College leaders have warned that dropout rates could rise as students struggle under pressure amid the cost of living crisis.
Vivian Stern, CEO of the University of the United Kingdom (UUK), said young people are opting out of higher education courses because they are unable to earn a living and are worried about balancing study and work. If you feel like you have to quit, it will be a tragedy.
Many people take extra time at part-time jobs to support their studies, a problem that affects students from more different backgrounds than was previously seen.
In an interview with PA news agency, she said: You can’t replenish your loan or help when you run out of money towards the end of the semester, but I don’t think your parents can possibly do that. It’s rising very fast.
“I think what we are really concerned about is hearing from a lot of people at college that students are probably taking on more jobs, paid jobs, than they would like.
“So they spend less time studying and more time working, which can ultimately lead to less successful courses and the risk of dropping out.”
Asked if she was concerned about rising dropout rates, she said: No numbers yet.
“As universities collect data at this time, it should begin to reveal whether there are patterns of concern, but dropout rates are likely to increase. The difficult decision to drop a course, not just for freshmen. The winners are the returning students in their second and third years.
“And I think it would be a bit of a tragedy if we lost a good student who could have been able to continue and complete the course because we were worried about making ends meet.”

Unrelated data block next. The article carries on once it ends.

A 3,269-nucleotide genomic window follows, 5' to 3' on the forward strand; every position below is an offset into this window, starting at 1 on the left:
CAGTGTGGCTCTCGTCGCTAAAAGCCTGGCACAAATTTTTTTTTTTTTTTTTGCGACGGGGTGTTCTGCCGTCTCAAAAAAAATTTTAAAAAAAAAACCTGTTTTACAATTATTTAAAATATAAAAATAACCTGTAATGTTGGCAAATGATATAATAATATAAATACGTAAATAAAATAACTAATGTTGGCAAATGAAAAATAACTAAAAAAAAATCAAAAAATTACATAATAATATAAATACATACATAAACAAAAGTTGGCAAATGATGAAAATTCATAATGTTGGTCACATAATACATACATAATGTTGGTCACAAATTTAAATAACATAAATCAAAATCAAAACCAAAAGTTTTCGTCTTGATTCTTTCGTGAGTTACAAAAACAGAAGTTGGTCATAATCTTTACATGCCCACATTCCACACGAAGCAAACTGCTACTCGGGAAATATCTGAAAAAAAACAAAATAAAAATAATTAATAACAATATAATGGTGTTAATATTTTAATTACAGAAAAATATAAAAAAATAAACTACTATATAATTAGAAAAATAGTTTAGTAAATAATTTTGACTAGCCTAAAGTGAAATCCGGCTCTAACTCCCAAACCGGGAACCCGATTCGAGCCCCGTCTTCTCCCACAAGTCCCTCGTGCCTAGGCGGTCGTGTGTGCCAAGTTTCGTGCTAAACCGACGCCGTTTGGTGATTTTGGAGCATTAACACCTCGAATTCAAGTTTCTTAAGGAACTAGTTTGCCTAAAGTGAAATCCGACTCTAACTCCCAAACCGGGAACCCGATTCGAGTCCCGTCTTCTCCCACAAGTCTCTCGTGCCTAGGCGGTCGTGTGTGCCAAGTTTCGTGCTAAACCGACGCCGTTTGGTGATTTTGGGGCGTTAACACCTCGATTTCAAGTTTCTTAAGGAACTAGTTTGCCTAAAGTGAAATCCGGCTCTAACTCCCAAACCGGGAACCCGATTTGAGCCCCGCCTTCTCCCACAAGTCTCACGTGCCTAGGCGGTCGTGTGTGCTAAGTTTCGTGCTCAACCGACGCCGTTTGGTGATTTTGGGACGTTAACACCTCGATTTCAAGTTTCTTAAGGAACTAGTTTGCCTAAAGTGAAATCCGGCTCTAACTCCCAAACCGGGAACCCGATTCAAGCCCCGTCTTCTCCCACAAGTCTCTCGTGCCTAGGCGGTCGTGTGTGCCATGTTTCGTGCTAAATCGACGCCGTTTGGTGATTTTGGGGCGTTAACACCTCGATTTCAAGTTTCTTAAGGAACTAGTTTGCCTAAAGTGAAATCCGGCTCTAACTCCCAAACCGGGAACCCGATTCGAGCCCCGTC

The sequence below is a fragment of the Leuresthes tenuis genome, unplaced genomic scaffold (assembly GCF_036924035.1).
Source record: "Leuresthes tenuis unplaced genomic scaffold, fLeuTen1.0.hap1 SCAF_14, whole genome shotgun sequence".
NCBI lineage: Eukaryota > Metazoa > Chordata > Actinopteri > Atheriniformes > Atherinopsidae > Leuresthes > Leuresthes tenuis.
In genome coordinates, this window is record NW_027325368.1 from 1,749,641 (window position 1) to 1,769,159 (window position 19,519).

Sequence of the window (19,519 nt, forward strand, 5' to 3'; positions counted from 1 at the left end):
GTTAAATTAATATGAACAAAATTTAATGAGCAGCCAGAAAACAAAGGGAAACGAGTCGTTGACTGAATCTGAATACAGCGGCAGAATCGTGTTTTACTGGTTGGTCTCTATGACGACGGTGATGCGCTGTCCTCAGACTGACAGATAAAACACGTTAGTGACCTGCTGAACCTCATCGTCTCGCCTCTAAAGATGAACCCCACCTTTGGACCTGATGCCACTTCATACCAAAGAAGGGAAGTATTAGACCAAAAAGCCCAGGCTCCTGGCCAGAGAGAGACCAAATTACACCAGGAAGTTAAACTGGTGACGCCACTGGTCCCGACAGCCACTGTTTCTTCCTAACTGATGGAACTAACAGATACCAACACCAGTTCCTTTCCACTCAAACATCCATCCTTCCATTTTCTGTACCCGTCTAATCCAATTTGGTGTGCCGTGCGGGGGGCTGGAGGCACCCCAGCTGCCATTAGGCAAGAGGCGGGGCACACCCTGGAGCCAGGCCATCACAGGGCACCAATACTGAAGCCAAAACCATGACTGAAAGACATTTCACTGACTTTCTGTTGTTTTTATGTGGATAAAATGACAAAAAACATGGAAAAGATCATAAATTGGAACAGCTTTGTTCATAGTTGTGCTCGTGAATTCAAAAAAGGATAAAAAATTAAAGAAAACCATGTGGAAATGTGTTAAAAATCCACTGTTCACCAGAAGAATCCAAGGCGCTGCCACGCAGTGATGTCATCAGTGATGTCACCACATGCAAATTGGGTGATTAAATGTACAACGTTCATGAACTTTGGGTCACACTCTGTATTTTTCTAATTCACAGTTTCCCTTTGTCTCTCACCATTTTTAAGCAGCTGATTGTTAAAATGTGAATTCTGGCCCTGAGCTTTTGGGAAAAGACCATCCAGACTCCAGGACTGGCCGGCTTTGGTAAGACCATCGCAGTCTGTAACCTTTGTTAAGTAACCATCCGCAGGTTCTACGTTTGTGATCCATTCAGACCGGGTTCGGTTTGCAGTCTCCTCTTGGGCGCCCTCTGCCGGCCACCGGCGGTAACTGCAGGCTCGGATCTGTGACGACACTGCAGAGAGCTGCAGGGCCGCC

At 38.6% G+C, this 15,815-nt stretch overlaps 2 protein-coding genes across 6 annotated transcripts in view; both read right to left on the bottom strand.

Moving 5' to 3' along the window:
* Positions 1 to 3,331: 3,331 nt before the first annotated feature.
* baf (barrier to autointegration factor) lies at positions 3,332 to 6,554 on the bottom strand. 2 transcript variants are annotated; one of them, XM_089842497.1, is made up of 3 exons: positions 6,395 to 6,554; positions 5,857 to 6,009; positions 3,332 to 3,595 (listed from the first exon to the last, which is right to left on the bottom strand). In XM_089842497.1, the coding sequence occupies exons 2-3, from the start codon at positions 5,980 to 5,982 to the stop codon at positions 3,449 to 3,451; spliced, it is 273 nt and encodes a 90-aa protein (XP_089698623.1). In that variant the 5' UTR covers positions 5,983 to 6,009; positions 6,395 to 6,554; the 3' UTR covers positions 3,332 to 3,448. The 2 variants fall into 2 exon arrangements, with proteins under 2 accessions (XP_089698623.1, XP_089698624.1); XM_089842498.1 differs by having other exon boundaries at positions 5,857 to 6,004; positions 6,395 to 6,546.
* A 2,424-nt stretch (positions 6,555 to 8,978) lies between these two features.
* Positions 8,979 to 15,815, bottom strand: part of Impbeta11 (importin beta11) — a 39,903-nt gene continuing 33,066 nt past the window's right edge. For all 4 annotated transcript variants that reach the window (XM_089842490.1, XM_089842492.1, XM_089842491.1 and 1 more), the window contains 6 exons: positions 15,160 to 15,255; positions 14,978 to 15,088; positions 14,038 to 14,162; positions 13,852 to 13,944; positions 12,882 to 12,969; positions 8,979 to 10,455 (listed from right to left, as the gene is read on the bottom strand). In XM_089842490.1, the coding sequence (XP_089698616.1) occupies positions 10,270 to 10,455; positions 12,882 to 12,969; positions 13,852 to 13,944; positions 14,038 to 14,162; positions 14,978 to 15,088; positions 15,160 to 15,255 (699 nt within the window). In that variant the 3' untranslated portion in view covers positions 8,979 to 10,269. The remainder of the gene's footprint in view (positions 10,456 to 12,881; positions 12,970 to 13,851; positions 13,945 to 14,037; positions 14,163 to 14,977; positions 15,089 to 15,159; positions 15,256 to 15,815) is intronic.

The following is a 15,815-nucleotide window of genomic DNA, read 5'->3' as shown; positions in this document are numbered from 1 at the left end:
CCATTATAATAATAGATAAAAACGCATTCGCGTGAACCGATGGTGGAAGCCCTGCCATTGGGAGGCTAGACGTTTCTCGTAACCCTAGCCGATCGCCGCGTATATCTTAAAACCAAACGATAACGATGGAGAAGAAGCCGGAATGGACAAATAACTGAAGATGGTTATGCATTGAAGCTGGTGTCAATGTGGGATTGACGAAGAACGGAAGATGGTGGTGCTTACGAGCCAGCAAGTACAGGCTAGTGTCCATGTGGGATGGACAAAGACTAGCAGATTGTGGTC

The university has provided support to students in a number of ways, from free breakfasts at Durham University to energy grants worth £150 to eligible households at York University.
But UUK, the collective voice of 140 universities, is calling on governments to do more to help universities help their students.
Students risk becoming a “forgotten group” in the cost of living crisis, he said, as the value of loans cannot keep up with inflation.
The UUK wants action to ensure that the government’s difficult funding and support for UK students is protected from inflation.
Mr Stern said:
“Universities have their own hardship funds available, but I think we can offer some help here.”
A Department of Education spokeswoman said: Therefore, each year we have continued to increase the amount of loans and grants available to students for living and other expenses.
“Tertiary education providers can continue to support students in difficult situations through access to student insurance premiums, with £261 million of funding available through the Student Office this year.
“Many universities are also doing great work to support their students through various programs, and I encourage any student who is concerned about their situation to speak to them.”